The village of Sal-Sombogou has one main well near to its homes. It was dug by hand, with mud walls that were subject to collapse, and residents had to stand on wood, which had to be replaced annually, while drawing water. The well, pictured above left, was dangerous, and not infrequently livestock were lost into it. The village sent a delegation to visit Tandana representatives while they were in nearby Sal-Dimi, asking for assistance in stabilizing and improving the well. Tandana hired a contractor who provided the skilled labor and non-local materials, while residents pitched in with labor, sand, gravel, and water or the construction project. Now, they have a secure and stable well, pictured above right, with a raised opening to keep debris and livestock from falling into the water. They also have a watering basin, where they can easily give water to their goats, sheep, and cattle.
In highland Ecuador, water is much more available, and priorities focus on delivering it to homes, purifying it, and protecting watersheds by planting trees. Potable water systems may serve one or several communities, and often need to be expanded as population grows. Some systems involve purification, while others do not, and improvements to purification methods are also a goal of some communities. Tandana has assisted in expanding the capacity, providing purification equipment, building a filtration tank, and general maintenance of several water systems, including the Panecillo Regional system, the La Banda system, and the Achupallas-Muenala-Huayrapungo system.
Panecillo Regional Potable Water System
Since 2005, we have helped to make improvements to the Panecillo regional potable water system serving five communities. Collaborating with The Traveling School and Deer Hill Expeditions, we helped to replace inadequate water pipes with larger pipes so that all homes in the communities of Agualongo and San Juan Loma could receive running water. Visiting student groups worked with local community members to install the new pipes. We also coordinated the purchase of a chlorine machine for the Panecillo regional potable water system with donations collected by a Traveling School alumna. This machine separates salt, creating a highly chlorinated solution that is used to treat the water for the five communities regularly. In 2012, with the help of an Alternative Spring Break group from Northeastern University, we built a retaining wall to protect a spring that is one of two water sources for this system.
La Banda Potable Water System
In 2010, working with an Alternative Spring Break group from Northeastern University and the community of La Banda, we built a water filtration tank that settles sediment out of the water before it is delivered to homes in La Banda. In 2018, Tandana volunteers again worked alongside residents of La Banda to build a wall to collect water at the community's water catchment site and also to lay pipes so that all homes in the community could have access to running water.
Motilón Chupa has the advantage of a unique geographical location, in a warm microclimate created by a mountain basin. The warmth allows the community to cultivate a number of agricultural products that would be impossible to grow in the cold, high-altitude surroundings. Additionally, a plentiful stream of water cascades down the valley-side, and the entire community has ownership over this coveted water supply. The families could not benefit from the resource, however, without much hard work and investment. After years of taking daily turns, manually digging kilometers of trenches, and fundraising through a number of non-governmental organizations, Motilón sought Tandana's support for the final stages of installing an irrigation system. In 2018, as part of an Alternative Spring Break Program, 11 students and 1 university representative from Northeastern University in Boston spent a week in the indigenous community of Motilón Chupa. They worked together with community members to build a concrete water tank for the community's irrigation system. This storage tank breaks the water pressure as the water descends, allows for access to water even during the dry seasons, and allows distribution to multiple water lines. In 2019, Tandana volunteers also worked alongside community members to build a wall at the catchment site to increase the volume of water that can be collected for irrigation.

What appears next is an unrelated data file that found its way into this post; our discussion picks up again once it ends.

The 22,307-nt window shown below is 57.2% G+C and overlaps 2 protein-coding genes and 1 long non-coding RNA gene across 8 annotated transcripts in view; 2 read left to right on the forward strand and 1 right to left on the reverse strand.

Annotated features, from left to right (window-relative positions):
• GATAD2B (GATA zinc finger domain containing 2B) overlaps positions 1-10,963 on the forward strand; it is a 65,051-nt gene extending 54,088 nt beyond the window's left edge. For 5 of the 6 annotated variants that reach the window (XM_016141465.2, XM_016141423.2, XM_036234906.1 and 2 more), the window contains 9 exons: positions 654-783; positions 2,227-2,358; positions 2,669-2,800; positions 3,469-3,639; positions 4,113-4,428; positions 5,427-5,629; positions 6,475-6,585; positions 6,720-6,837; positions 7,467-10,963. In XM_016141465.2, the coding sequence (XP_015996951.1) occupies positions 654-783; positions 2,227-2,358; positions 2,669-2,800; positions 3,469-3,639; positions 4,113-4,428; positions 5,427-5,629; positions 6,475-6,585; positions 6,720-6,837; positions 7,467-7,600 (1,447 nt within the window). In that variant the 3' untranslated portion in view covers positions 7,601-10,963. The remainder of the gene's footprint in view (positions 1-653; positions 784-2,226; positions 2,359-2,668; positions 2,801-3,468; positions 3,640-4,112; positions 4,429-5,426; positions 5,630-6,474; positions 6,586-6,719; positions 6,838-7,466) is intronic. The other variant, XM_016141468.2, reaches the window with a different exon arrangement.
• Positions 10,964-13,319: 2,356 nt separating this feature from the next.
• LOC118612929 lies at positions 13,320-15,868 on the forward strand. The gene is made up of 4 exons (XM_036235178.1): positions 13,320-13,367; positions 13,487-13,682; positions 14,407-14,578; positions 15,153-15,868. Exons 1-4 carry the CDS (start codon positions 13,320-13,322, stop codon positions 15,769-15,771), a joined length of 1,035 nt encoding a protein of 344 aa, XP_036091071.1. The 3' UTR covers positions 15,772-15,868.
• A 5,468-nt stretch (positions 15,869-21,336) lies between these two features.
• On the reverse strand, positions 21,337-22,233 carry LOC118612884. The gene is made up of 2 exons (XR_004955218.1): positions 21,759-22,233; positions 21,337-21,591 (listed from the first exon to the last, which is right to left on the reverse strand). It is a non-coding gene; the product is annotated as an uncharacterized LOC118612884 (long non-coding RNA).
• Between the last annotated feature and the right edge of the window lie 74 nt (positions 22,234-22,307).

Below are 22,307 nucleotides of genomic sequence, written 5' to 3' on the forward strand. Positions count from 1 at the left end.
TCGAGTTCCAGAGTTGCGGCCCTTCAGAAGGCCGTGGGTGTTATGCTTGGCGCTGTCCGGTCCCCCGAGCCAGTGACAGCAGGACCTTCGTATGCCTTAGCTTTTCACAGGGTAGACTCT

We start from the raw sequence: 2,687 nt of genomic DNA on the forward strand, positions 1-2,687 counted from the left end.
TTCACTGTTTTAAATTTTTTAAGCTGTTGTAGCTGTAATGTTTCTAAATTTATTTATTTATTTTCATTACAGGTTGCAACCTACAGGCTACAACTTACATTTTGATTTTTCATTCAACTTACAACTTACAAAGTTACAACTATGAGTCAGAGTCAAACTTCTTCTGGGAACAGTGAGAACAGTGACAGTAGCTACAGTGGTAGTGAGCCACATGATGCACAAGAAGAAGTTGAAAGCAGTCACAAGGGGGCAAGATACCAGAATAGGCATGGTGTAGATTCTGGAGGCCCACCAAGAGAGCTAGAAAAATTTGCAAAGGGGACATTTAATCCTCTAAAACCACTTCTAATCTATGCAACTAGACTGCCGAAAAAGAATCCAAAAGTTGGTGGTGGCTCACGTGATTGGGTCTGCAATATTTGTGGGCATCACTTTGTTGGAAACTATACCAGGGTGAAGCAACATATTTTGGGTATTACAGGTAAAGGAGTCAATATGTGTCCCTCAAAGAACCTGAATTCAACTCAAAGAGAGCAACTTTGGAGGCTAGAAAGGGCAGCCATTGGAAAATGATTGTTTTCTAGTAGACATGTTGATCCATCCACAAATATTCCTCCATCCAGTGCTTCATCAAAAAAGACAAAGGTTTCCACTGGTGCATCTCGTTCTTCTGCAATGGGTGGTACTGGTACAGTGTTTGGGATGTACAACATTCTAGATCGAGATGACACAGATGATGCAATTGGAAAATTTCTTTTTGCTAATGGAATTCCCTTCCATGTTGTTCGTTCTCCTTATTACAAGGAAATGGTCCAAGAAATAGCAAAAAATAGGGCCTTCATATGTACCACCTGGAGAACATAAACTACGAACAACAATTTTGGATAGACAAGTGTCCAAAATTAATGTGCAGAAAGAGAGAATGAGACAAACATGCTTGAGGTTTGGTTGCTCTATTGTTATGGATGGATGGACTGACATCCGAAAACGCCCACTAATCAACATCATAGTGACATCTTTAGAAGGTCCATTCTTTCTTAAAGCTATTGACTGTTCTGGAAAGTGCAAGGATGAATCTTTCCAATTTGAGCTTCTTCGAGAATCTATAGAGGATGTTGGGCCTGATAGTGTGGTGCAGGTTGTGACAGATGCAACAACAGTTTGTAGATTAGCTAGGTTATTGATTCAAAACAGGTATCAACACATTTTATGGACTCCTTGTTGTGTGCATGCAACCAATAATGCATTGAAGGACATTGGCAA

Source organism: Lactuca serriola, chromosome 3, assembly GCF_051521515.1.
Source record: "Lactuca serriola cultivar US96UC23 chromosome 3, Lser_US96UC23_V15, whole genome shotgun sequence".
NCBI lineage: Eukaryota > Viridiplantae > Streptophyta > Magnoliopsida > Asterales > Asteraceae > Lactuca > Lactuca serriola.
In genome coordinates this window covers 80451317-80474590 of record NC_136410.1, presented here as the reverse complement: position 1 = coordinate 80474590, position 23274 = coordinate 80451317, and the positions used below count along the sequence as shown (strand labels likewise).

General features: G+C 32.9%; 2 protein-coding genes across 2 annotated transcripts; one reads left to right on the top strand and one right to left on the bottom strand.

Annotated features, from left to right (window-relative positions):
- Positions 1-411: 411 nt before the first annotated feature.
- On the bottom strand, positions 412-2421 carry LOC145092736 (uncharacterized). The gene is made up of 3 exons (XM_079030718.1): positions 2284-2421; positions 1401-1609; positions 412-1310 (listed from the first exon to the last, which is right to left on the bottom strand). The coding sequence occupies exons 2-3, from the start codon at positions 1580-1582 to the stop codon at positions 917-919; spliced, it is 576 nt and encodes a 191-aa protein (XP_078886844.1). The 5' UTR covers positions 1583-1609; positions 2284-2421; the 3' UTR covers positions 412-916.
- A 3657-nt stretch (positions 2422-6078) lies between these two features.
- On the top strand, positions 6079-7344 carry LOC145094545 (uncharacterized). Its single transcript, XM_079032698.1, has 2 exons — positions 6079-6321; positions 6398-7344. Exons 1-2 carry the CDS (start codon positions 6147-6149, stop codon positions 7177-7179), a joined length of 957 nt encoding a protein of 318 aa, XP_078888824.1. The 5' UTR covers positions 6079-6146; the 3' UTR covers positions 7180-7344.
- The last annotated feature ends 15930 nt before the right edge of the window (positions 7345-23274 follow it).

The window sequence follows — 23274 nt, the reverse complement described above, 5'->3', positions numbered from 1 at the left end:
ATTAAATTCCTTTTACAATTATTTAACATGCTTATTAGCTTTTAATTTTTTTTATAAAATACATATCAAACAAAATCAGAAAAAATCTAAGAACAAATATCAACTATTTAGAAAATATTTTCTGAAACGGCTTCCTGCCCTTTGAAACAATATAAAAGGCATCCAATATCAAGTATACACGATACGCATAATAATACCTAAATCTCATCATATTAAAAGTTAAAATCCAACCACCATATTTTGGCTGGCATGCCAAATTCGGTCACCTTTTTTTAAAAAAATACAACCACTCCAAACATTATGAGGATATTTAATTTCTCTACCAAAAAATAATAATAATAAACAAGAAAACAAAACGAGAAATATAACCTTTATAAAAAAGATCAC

Water Tower, Solar Pump, and Basins in Kansongho, Mali
Residents of Kansongho, Mali were delighted when the government dug a bore hole for them near their orchard. Immediately, they expanded the orchard to create vegetable plots as well. To be able to irrigate their garden without always drawing water by hand and carrying it in buckets to their plots, they asked for help installing a solar pump, a water tower, and a set of watering basins inside the garden. Tandana helped to make this dream possible, and now the gardeners simply carry water a short distance from the basins to their plots.
Gasoline Pump and Basins in Kori-Maoundé, Mali
The students and teachers in Kori-Maoundé, Mali had been working hard in their school garden, but found it was difficult to irrigate the vegetables and fruit trees from water sources outside the garden. First, they asked for help to build basins inside the garden, which would be gravity fed from the manual pump outside the garden. Then, they found that the pump did not provide sufficient water and frequently broke down, so they sought a gasoline-powered pump with hoses. With this pump they can bring water right where they need it.
Stock Ponds in Goundoly and Andjine, Mali
With Tandana's help, The Olouguelemo Environmental Association has created two stock ponds in Goundoly and Andjine, Mali. The ponds conserve rain water for livestock, which also helps to keep the livestock out of the protected forest areas. The new stock ponds that the association constructed are full of water, and livestock are watering there. People in Goundoly are also using the water from one of the ponds to make bricks for construction. These ponds conserve water from the brief rainy season for use over many more months by herders and builders.